My father keeps asking me to appear for the civil service examinations. “They have authority, perks and privileges... you can’t survive without these things in Pakistan,” is the reasoning he offers in response to my queries about the profession. His conviction wasn’t baseless, I found out recently. Serving Pakistan is a lucrative job.
According to a Punjab government document, around Rs26 billion per month is paid in salaries to “public servants” in Punjab. And that’s not all. Last year, Rs12 million was allocated in the budget for our dutiful servants under the header of “gifts and entertainment”. Now that was a shocker. Not that we are unaware of the luxuries afforded to public servants – be they the uniformed guardians of our borders or the GOR-dwellers – but the revelation that such a hefty amount from the public kitty was being paid per month to these servants is appalling.
Add to this the fact that more than 70 per cent of the people in Pakistan live below the $2-a-day standard set by the World Bank. Balance these hard earned dollars with the skyrocketing prices of petrol (which our servants get for free), eatables and other essentials of life, and we get a picture of how high a cost we’re paying to employ these chaps.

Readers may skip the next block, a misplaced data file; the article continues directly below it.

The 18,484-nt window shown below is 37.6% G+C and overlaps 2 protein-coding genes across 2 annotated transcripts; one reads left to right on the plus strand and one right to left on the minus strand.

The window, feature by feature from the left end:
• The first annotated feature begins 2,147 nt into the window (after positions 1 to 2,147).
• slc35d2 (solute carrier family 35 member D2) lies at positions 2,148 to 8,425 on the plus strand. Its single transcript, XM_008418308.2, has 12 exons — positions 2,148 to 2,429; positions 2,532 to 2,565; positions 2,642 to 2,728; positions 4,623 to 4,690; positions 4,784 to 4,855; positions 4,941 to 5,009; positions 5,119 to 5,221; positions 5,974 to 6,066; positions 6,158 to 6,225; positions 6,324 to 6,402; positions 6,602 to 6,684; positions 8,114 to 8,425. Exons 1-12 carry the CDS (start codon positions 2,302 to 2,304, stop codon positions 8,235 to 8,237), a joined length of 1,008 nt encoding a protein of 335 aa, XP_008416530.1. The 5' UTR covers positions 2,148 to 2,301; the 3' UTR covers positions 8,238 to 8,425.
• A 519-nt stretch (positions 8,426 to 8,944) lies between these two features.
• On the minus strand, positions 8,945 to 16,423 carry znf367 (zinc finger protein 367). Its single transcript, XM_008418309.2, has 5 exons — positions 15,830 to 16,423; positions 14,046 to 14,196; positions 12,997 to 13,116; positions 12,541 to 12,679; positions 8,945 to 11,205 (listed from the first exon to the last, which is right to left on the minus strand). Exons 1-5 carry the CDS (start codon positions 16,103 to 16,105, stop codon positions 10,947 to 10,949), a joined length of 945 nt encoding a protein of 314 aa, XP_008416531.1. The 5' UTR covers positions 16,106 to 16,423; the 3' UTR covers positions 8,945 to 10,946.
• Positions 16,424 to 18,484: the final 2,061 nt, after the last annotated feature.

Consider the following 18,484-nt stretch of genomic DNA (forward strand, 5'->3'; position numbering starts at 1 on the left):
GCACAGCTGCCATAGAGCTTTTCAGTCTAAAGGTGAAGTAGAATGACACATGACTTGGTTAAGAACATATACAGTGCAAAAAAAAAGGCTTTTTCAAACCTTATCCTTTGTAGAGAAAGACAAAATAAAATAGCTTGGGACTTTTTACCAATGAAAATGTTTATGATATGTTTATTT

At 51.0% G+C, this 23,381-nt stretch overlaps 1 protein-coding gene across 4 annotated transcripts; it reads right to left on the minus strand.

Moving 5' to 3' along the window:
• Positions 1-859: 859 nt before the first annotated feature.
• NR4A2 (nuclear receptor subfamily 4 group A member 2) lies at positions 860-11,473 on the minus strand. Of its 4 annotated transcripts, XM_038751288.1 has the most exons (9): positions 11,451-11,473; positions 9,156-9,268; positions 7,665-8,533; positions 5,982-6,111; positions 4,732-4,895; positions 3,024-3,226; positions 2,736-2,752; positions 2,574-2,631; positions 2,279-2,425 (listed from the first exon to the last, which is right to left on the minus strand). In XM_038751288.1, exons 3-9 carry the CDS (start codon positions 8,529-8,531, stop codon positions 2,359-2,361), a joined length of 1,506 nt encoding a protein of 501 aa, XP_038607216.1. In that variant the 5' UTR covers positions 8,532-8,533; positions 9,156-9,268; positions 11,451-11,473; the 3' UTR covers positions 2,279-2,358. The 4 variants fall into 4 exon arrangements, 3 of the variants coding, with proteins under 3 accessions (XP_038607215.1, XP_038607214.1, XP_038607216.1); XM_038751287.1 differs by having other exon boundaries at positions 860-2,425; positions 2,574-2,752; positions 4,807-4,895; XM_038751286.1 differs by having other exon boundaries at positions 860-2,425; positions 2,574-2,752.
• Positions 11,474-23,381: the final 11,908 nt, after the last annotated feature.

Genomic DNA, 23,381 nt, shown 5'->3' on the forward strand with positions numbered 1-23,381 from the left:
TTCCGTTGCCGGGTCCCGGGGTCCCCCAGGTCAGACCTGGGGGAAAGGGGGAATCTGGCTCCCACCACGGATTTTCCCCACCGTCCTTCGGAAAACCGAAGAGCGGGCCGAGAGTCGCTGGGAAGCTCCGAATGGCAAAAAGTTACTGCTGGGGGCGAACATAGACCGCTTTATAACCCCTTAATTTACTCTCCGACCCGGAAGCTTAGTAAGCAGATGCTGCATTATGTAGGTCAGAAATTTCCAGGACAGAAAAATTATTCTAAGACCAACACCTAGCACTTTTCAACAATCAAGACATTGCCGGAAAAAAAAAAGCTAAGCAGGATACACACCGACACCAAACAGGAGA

I feel that while we keep lashing the politicians for being corrupt, egoistic and disloyal to the country, we very conveniently turn a blind eye to these ‘unelected’ and ‘unrepresentative’ powerbrokers. Politicians might be crooks of the biggest order, but ultimately, they are answerable to the people. The vote that they seek from us does in some way keep a check on them. But who is to stop these ‘unelected’ public servants when it comes to misusing authority (which, by the way, they have plenty). When we’re bearing such a heavy cost to keep them, they might as well serve us.